We live in an urban complex that began to deteriorate ecologically more than 400 years ago, when the Spanish conquistadors began the prolonged drainage of Lake Texcoco. This was completed only at the start of this century, but the consequences of this action are still at the root of many of our problems. In our time we have seen a city rapidly modernizing but as a result it is a victim of bold architecture that sometimes defies the swampy and geological nature of the basin of Mexico.

Its residents are aware of overexposure to contingencies of varied nature and magnitude. But not until the 1985 earthquakes did we become fully aware of our profound vulnerability as an urban community. The painful experience of the 1985 earthquakes illustrates the vulnerability we live with daily and the community’s ability to organize quickly in response to devastation from natural disasters.

The earthquake on September 9, 1985, reached 8.1 on the Rich-tor scale. In parts of the city with soft and humid subsoils, or because of amplification, the intensity topped 10. The effects of the seismic waves caused the death of more than 5,000 people and damaged buildings more than eight stories high located in the epicenter, the central-eastern part of the city. Similarly, the duration of the earthquake destroyed older neighborhoods, multifamily dwellings, and such strategic service networks as the water supply, drainage, and main roads and avenues - thus delaying rescue operations.

But as a witness and actor in this period in the history of our capital, as head of the Popular Housing Reconstruction program, I can state that the emergency and subsequent reconstruction were times of unforgettable solidarity and human effort. Few countries and cities have gotten back on their feet in so short a time. Reconstruction was overwhelmingly successful. For example, 48,000 dwellings in the hardest hit areas were raised from the rubble - in the poor but well-serviced center of the city - within 18 months. Virtually all of the city’s infrastructure and service systems were restored in only three months.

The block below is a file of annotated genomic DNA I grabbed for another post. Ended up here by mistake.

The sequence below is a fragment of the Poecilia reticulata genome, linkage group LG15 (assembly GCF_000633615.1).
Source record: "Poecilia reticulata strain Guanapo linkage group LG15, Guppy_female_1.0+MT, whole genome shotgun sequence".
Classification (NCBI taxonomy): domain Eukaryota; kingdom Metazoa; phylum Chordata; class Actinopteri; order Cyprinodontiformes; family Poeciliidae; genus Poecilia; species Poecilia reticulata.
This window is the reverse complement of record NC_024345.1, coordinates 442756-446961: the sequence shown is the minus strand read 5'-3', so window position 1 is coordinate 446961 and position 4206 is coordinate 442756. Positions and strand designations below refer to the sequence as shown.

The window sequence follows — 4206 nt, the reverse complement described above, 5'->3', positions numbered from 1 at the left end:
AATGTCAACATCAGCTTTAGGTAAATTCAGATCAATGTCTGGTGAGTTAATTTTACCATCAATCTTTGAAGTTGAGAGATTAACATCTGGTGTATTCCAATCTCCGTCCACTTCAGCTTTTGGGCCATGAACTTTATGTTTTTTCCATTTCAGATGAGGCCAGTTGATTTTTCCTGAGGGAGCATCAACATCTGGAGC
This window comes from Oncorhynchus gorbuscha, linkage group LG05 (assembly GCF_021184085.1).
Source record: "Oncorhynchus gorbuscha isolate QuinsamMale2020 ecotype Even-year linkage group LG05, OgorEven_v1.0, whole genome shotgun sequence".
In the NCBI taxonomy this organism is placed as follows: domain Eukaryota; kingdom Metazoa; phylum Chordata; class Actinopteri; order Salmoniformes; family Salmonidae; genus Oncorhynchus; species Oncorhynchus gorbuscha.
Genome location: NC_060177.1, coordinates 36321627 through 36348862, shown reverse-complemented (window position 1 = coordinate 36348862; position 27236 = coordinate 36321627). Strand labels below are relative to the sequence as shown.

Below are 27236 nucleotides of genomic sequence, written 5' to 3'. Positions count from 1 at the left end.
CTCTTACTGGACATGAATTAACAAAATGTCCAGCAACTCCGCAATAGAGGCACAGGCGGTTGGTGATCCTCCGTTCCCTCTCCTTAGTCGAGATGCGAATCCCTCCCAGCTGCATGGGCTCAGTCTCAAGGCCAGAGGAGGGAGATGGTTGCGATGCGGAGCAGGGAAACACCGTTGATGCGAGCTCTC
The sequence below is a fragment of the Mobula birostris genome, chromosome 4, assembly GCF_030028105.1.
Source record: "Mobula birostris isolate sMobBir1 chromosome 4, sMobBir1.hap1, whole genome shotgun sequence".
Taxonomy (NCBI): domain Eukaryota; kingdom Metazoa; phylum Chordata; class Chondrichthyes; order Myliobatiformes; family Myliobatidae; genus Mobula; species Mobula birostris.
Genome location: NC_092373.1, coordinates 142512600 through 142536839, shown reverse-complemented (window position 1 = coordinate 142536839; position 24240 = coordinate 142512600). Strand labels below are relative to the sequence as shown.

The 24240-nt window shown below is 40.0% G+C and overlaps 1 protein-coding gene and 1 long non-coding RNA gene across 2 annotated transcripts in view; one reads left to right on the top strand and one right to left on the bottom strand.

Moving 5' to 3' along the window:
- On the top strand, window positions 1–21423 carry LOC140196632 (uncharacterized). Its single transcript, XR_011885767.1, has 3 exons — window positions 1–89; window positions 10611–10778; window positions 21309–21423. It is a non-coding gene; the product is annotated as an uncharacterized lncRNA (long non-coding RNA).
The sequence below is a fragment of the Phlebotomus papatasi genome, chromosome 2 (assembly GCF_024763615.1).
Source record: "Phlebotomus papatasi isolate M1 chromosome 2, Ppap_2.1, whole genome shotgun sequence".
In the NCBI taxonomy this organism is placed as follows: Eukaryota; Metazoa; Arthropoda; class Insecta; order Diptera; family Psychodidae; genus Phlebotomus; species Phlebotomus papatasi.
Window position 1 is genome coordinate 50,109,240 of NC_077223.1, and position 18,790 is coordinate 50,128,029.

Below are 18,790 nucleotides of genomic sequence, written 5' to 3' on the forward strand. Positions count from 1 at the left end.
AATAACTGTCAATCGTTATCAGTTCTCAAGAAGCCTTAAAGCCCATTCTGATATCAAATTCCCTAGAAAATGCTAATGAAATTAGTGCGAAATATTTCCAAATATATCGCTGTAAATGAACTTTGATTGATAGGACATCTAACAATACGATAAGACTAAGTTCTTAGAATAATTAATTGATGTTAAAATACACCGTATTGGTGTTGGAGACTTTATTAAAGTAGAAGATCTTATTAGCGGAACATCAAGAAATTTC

The terrible lesson of the earthquakes has resulted in increased community awareness of not only the constant risks but also vulnerability caused by so-called over-urbanization. The first step in reducing the vulnerability of the Federal District was the redesign and implementation of an integrated civil protection system. The second was a reorientation of the urbanization process and the city’s development model.


The first task was to identify the most vulnerable zones and regions, especially the nature and scope of risks in the central and northeastern part of the city which, because of its soil and structures, is most likely to be affected by geological phenomena. The belt of gullies, depressions, and ravines that crosses the city from west to southeast has the highest risk of cave-ins and land faults, as well as flooding because of intense annual rainfall and inadequate storm drainage. The basic purpose of the civil protection system in the Federal District is to guarantee an organized, speedy, and efficient government and community response to any emergency and to coordinate joint efforts to restore normalcy in services and the rhythm of daily life.

The project to modernize civil protection has five strategic guidelines:

· Fostering solidarity.

· Local, decentralized responses to emergencies.

· Adequate training for each population group by zone and type of activity.

· Coordination of the public agencies and the community to give the rescue effort a sense of unity and balance.

· An international exchange of experiences to introduce Mexico City to advanced technologies for the prevention of, and response to, disasters.